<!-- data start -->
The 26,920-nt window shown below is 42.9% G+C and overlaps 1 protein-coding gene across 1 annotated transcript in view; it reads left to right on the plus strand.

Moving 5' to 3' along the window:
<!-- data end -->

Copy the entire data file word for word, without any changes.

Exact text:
The 26,920-nt window shown below is 42.9% G+C and overlaps 1 protein-coding gene across 1 annotated transcript in view; it reads left to right on the plus strand.

Moving 5' to 3' along the window: